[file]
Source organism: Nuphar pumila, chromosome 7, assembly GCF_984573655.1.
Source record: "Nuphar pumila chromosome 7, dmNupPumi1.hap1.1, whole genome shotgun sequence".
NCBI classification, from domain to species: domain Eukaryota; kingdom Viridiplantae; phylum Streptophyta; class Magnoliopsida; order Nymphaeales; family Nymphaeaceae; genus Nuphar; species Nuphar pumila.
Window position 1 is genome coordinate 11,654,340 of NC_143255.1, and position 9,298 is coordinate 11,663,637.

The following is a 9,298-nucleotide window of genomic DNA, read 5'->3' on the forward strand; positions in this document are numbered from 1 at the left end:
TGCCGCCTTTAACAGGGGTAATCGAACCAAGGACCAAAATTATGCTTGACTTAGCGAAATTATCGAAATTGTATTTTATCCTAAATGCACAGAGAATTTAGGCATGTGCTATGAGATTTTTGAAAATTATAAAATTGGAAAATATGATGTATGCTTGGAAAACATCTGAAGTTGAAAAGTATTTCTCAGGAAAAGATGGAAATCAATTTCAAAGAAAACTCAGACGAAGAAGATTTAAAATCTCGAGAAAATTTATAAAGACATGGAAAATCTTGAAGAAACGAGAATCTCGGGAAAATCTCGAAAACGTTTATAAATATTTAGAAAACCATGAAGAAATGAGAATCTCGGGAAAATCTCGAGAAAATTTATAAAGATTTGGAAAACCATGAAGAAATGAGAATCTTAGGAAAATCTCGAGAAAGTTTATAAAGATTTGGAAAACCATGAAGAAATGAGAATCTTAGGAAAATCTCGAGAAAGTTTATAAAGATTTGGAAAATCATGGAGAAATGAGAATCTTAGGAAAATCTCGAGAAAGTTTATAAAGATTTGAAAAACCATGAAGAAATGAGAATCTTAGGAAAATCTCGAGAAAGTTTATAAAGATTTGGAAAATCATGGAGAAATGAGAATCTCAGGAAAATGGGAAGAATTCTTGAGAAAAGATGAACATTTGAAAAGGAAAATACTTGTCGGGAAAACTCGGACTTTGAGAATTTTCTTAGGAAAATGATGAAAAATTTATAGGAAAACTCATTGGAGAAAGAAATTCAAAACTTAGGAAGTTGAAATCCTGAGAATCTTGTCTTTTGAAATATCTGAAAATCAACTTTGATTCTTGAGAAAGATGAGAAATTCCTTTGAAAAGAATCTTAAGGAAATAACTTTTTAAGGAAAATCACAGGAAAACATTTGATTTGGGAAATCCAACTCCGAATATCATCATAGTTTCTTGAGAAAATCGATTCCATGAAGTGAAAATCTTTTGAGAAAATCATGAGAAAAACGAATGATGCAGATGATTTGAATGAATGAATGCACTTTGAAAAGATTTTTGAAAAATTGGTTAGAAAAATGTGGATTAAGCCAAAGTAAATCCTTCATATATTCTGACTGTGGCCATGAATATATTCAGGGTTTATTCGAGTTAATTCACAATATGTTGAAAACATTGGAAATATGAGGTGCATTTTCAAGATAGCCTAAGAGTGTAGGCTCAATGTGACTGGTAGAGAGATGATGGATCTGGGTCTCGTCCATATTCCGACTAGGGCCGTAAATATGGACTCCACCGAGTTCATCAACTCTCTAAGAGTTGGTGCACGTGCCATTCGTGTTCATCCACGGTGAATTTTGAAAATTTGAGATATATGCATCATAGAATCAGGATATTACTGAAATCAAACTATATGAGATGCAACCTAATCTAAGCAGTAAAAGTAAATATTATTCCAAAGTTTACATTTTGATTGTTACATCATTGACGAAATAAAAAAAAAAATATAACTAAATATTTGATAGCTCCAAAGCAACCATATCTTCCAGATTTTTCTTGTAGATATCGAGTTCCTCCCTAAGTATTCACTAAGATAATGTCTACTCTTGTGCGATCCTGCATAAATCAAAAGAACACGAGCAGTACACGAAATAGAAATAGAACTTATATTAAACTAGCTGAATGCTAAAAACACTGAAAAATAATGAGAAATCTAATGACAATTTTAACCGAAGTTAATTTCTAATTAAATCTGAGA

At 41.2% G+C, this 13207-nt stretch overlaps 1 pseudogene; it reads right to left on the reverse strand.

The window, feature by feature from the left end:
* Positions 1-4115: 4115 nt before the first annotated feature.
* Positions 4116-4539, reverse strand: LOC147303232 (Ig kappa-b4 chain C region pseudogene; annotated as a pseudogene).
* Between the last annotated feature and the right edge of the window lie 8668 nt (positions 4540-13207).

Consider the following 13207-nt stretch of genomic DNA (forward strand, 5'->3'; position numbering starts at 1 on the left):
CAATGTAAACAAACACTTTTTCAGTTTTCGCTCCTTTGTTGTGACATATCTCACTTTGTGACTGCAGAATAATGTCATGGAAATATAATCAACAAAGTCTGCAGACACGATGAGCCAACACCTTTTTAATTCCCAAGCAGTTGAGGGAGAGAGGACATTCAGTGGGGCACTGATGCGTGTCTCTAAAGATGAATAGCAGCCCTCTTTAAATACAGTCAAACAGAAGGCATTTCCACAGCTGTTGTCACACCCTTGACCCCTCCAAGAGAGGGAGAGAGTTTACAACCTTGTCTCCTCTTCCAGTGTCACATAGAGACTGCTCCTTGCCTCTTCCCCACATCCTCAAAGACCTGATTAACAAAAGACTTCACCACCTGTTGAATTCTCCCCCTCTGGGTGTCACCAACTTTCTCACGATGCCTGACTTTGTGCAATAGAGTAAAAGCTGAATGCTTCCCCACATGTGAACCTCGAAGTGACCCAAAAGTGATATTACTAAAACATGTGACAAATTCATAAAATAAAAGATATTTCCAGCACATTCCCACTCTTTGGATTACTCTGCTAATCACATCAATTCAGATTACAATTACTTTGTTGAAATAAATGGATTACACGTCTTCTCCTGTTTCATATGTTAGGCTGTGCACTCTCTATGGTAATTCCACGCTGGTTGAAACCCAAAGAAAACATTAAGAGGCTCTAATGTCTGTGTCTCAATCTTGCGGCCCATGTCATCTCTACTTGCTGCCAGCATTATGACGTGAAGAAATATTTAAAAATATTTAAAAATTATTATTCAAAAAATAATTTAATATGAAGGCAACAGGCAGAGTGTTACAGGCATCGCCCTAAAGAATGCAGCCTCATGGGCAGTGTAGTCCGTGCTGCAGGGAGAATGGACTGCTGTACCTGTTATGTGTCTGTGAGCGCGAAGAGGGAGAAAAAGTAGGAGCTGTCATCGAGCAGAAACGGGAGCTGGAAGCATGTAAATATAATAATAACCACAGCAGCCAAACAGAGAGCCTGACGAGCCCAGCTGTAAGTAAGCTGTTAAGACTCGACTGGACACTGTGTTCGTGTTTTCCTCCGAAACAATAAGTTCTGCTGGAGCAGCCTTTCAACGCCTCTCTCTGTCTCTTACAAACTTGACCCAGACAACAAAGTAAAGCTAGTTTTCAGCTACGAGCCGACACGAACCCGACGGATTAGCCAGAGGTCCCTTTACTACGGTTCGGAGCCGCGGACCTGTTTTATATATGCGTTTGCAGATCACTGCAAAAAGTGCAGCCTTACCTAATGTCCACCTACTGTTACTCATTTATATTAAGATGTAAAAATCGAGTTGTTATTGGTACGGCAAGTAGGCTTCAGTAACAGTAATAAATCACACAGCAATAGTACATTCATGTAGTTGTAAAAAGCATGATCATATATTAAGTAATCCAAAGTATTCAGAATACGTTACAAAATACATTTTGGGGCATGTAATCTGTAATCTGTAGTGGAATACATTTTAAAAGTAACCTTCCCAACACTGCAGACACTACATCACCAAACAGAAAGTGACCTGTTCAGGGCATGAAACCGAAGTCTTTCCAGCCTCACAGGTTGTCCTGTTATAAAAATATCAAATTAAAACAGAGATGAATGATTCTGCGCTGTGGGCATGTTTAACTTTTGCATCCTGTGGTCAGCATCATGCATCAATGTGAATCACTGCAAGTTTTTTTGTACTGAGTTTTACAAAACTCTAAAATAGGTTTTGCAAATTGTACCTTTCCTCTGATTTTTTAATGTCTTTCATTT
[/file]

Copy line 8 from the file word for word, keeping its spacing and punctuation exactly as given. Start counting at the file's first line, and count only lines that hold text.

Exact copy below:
The window, feature by feature from the left end: